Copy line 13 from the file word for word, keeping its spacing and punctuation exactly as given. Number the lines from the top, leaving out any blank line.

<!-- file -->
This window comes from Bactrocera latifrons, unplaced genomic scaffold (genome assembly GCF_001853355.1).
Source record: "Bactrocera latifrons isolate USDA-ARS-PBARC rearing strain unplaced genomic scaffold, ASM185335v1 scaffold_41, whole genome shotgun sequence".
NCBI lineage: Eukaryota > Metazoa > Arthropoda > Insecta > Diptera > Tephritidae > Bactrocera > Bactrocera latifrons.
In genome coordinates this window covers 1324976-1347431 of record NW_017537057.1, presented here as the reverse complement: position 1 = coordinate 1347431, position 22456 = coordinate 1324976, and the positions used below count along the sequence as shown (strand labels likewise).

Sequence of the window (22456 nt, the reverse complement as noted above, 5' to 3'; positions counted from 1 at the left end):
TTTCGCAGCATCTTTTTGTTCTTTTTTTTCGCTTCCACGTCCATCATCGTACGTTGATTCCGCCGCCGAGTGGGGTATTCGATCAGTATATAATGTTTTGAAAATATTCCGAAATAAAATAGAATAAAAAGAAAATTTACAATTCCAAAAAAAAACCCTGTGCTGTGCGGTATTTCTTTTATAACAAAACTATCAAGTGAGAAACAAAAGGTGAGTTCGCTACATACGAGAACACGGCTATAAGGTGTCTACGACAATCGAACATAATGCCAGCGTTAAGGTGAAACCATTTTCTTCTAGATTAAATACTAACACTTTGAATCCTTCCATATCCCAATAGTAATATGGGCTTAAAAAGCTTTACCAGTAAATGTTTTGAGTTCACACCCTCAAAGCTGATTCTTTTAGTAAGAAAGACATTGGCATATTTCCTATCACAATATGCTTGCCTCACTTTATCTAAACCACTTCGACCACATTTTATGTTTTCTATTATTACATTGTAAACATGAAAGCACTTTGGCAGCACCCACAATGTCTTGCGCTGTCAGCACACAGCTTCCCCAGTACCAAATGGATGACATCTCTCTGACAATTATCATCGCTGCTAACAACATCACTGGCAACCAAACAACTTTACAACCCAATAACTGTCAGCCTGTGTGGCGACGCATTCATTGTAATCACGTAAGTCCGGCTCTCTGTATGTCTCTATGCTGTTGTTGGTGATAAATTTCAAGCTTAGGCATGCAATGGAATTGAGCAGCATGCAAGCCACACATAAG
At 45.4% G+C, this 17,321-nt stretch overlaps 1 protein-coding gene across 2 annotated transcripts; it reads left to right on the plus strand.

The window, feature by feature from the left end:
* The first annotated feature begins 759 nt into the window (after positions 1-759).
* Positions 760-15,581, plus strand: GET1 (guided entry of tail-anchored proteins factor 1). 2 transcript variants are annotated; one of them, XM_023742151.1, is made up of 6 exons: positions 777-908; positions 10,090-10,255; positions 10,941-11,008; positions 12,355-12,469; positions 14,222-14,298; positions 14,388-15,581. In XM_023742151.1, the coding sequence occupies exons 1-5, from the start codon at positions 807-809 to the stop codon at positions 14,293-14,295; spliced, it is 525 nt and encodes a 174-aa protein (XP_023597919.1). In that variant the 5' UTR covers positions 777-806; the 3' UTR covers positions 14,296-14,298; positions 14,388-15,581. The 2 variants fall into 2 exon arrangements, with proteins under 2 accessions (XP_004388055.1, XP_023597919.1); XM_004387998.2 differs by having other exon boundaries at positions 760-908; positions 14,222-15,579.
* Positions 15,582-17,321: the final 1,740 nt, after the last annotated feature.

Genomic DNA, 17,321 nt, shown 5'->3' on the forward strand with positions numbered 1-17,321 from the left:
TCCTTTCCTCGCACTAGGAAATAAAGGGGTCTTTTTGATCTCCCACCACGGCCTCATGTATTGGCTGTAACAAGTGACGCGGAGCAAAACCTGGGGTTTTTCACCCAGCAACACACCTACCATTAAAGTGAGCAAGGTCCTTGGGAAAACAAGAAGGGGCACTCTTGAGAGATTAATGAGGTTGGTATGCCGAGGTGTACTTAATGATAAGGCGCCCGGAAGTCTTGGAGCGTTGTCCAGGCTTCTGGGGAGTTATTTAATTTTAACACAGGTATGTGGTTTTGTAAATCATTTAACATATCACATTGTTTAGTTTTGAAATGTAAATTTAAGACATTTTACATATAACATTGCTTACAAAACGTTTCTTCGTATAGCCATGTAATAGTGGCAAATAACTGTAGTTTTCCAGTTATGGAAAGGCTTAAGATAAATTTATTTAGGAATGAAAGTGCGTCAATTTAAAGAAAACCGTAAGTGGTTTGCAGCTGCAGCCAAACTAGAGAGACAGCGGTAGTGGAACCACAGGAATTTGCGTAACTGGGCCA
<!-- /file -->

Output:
TCCTTTCCTCGCACTAGGAAATAAAGGGGTCTTTTTGATCTCCCACCACGGCCTCATGTATTGGCTGTAACAAGTGACGCGGAGCAAAACCTGGGGTTTTTCACCCAGCAACACACCTACCATTAAAGTGAGCAAGGTCCTTGGGAAAACAAGAAGGGGCACTCTTGAGAGATTAATGAGGTTGGTATGCCGAGGTGTACTTAATGATAAGGCGCCCGGAAGTCTTGGAGCGTTGTCCAGGCTTCTGGGGAGTTATTTAATTTTAACACAGGTATGTGGTTTTGTAAATCATTTAACATATCACATTGTTTAGTTTTGAAATGTAAATTTAAGACATTTTACATATAACATTGCTTACAAAACGTTTCTTCGTATAGCCATGTAATAGTGGCAAATAACTGTAGTTTTCCAGTTATGGAAAGGCTTAAGATAAATTTATTTAGGAATGAAAGTGCGTCAATTTAAAGAAAACCGTAAGTGGTTTGCAGCTGCAGCCAAACTAGAGAGACAGCGGTAGTGGAACCACAGGAATTTGCGTAACTGGGCCA